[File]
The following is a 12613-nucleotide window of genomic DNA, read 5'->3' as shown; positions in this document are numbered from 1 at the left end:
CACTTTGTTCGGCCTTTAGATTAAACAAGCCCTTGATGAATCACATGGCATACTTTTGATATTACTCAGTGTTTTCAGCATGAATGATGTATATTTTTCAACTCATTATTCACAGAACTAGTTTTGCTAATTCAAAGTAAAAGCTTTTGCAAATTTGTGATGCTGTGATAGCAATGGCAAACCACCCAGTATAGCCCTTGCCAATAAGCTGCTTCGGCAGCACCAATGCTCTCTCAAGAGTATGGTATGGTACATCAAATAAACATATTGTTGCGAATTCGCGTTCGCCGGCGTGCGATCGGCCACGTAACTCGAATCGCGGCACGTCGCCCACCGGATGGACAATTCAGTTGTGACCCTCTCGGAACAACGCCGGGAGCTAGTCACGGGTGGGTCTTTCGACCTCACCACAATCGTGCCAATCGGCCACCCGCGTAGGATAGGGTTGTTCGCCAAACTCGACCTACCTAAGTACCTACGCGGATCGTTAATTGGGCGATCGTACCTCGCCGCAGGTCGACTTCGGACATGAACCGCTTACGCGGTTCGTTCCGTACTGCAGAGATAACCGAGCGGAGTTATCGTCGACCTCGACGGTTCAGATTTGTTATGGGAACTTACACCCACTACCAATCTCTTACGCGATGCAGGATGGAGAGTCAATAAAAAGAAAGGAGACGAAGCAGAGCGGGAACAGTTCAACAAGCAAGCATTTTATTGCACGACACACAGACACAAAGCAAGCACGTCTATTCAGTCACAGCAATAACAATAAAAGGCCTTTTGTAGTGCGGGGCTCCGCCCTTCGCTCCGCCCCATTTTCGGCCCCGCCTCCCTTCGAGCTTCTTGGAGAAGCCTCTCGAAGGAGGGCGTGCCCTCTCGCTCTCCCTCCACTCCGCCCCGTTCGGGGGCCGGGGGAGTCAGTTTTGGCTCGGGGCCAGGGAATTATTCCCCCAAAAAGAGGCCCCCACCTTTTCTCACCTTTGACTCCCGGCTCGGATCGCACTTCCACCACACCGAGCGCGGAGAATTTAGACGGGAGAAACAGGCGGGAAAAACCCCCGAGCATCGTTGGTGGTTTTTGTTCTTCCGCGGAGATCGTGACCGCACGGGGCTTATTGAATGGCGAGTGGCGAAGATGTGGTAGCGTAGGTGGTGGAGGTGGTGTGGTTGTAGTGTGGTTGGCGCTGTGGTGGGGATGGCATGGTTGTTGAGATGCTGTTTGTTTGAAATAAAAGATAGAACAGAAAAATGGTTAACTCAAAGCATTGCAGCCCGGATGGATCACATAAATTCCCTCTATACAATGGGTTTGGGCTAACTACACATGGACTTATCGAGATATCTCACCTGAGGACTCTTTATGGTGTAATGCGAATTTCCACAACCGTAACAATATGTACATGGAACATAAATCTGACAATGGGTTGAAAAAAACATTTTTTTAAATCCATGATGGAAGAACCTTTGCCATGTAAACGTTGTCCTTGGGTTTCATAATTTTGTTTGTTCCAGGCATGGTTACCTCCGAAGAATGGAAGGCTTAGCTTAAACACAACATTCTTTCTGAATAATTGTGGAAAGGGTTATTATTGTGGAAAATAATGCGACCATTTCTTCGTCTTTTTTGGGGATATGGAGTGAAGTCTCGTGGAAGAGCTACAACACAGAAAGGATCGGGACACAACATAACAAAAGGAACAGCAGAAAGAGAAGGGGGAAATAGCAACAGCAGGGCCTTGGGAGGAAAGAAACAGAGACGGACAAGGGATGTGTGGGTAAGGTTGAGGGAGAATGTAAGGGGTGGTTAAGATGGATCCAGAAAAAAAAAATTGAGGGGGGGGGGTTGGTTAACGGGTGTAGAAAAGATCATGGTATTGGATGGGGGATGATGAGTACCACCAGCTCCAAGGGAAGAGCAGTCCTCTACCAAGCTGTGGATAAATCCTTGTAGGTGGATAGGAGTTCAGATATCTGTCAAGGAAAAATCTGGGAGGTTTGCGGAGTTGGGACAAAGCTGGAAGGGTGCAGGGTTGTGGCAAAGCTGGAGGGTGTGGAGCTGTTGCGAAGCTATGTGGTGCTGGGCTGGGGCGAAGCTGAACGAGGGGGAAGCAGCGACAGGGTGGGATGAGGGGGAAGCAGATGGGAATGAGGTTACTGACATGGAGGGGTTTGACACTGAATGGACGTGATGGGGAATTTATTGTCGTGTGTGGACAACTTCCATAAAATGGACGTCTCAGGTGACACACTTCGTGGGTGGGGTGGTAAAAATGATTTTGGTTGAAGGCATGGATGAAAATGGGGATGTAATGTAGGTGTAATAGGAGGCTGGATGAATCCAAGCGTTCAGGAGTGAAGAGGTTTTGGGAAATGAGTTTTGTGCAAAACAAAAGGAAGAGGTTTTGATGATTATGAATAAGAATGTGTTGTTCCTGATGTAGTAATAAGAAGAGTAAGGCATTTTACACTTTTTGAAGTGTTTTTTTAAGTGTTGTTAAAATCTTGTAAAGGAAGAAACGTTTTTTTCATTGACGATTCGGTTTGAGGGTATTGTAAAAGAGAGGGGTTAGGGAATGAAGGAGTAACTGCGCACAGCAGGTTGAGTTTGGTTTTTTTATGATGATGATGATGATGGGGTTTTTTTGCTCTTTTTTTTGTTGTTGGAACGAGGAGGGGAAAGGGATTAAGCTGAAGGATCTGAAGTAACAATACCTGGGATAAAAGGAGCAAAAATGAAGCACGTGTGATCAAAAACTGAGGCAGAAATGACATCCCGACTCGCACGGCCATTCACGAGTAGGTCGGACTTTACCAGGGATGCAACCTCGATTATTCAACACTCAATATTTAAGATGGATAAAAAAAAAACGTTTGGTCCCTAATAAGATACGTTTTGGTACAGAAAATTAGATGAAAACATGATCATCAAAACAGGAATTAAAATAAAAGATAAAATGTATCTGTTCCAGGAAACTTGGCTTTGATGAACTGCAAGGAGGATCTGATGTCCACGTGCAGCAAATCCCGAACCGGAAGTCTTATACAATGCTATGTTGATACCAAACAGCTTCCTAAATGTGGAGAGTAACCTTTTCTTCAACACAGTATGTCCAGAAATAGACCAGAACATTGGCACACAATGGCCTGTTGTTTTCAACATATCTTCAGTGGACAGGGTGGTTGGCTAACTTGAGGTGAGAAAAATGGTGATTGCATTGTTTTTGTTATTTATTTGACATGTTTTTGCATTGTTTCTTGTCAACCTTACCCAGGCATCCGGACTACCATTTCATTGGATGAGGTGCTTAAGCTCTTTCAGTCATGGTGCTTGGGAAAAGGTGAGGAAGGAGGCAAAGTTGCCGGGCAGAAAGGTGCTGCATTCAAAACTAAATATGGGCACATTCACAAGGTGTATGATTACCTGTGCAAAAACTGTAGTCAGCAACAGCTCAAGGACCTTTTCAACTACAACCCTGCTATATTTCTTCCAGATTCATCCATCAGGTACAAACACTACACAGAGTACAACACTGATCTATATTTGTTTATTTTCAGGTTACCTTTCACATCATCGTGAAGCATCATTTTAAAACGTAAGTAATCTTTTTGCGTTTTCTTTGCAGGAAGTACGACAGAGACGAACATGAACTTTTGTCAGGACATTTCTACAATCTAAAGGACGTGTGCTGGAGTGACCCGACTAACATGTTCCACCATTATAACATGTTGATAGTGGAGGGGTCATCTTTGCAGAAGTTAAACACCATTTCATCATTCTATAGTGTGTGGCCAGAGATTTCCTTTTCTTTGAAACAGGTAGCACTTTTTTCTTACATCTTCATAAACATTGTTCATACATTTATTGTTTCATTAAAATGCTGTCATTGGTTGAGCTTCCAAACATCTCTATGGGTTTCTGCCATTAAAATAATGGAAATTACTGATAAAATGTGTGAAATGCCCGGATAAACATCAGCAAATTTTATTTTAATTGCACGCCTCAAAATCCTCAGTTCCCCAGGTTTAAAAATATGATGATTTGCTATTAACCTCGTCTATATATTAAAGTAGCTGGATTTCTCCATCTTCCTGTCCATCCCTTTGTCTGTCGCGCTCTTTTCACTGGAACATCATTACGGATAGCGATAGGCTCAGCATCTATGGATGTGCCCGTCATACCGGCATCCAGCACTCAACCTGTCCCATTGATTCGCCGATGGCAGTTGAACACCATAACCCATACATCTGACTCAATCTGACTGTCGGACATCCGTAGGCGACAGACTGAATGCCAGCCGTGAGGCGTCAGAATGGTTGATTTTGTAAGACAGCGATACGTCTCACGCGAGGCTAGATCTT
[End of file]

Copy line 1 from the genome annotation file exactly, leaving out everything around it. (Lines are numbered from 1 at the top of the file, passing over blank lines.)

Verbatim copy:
The following is a 12613-nucleotide window of genomic DNA, read 5'->3' as shown; positions in this document are numbered from 1 at the left end: